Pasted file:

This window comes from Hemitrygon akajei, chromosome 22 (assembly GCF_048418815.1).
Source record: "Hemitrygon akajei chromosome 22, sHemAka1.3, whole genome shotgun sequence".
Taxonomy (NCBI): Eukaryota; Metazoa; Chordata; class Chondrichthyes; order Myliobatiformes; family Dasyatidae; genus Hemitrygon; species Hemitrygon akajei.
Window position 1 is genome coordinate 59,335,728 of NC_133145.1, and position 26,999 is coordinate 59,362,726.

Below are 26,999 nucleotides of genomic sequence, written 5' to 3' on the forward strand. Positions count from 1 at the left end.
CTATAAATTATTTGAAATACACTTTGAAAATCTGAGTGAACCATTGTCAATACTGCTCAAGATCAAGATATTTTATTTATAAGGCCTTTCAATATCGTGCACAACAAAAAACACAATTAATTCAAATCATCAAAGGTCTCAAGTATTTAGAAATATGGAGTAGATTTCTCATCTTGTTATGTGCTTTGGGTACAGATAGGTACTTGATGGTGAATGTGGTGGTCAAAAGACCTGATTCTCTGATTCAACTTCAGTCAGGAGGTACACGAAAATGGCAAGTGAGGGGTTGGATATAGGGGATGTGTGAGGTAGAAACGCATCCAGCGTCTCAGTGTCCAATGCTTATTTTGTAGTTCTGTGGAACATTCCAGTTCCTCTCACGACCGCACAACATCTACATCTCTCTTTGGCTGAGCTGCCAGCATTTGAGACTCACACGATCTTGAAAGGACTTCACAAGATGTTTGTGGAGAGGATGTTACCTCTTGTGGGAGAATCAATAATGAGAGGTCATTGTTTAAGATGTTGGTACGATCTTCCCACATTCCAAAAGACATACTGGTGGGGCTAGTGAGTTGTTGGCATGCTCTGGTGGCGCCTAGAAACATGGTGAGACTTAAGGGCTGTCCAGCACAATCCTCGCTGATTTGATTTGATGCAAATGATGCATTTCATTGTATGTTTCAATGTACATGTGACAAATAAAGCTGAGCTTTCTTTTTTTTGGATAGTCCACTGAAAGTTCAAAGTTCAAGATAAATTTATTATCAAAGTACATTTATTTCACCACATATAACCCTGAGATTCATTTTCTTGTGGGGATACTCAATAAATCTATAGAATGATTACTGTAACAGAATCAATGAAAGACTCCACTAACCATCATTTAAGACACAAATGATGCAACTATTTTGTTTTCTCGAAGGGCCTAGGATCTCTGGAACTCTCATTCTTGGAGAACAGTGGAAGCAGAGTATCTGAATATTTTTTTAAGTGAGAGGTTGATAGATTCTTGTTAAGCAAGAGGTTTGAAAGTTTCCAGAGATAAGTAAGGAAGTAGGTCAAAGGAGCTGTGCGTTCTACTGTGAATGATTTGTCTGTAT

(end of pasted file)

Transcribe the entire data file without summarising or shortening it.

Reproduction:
This window comes from Hemitrygon akajei, chromosome 22 (assembly GCF_048418815.1).
Source record: "Hemitrygon akajei chromosome 22, sHemAka1.3, whole genome shotgun sequence".
Taxonomy (NCBI): Eukaryota; Metazoa; Chordata; class Chondrichthyes; order Myliobatiformes; family Dasyatidae; genus Hemitrygon; species Hemitrygon akajei.
Window position 1 is genome coordinate 59,335,728 of NC_133145.1, and position 26,999 is coordinate 59,362,726.

Below are 26,999 nucleotides of genomic sequence, written 5' to 3' on the forward strand. Positions count from 1 at the left end.
CTATAAATTATTTGAAATACACTTTGAAAATCTGAGTGAACCATTGTCAATACTGCTCAAGATCAAGATATTTTATTTATAAGGCCTTTCAATATCGTGCACAACAAAAAACACAATTAATTCAAATCATCAAAGGTCTCAAGTATTTAGAAATATGGAGTAGATTTCTCATCTTGTTATGTGCTTTGGGTACAGATAGGTACTTGATGGTGAATGTGGTGGTCAAAAGACCTGATTCTCTGATTCAACTTCAGTCAGGAGGTACACGAAAATGGCAAGTGAGGGGTTGGATATAGGGGATGTGTGAGGTAGAAACGCATCCAGCGTCTCAGTGTCCAATGCTTATTTTGTAGTTCTGTGGAACATTCCAGTTCCTCTCACGACCGCACAACATCTACATCTCTCTTTGGCTGAGCTGCCAGCATTTGAGACTCACACGATCTTGAAAGGACTTCACAAGATGTTTGTGGAGAGGATGTTACCTCTTGTGGGAGAATCAATAATGAGAGGTCATTGTTTAAGATGTTGGTACGATCTTCCCACATTCCAAAAGACATACTGGTGGGGCTAGTGAGTTGTTGGCATGCTCTGGTGGCGCCTAGAAACATGGTGAGACTTAAGGGCTGTCCAGCACAATCCTCGCTGATTTGATTTGATGCAAATGATGCATTTCATTGTATGTTTCAATGTACATGTGACAAATAAAGCTGAGCTTTCTTTTTTTTGGATAGTCCACTGAAAGTTCAAAGTTCAAGATAAATTTATTATCAAAGTACATTTATTTCACCACATATAACCCTGAGATTCATTTTCTTGTGGGGATACTCAATAAATCTATAGAATGATTACTGTAACAGAATCAATGAAAGACTCCACTAACCATCATTTAAGACACAAATGATGCAACTATTTTGTTTTCTCGAAGGGCCTAGGATCTCTGGAACTCTCATTCTTGGAGAACAGTGGAAGCAGAGTATCTGAATATTTTTTTAAGTGAGAGGTTGATAGATTCTTGTTAAGCAAGAGGTTTGAAAGTTTCCAGAGATAAGTAAGGAAGTAGGTCAAAGGAGCTGTGCGTTCTACTGTGAATGATTTGTCTGTAT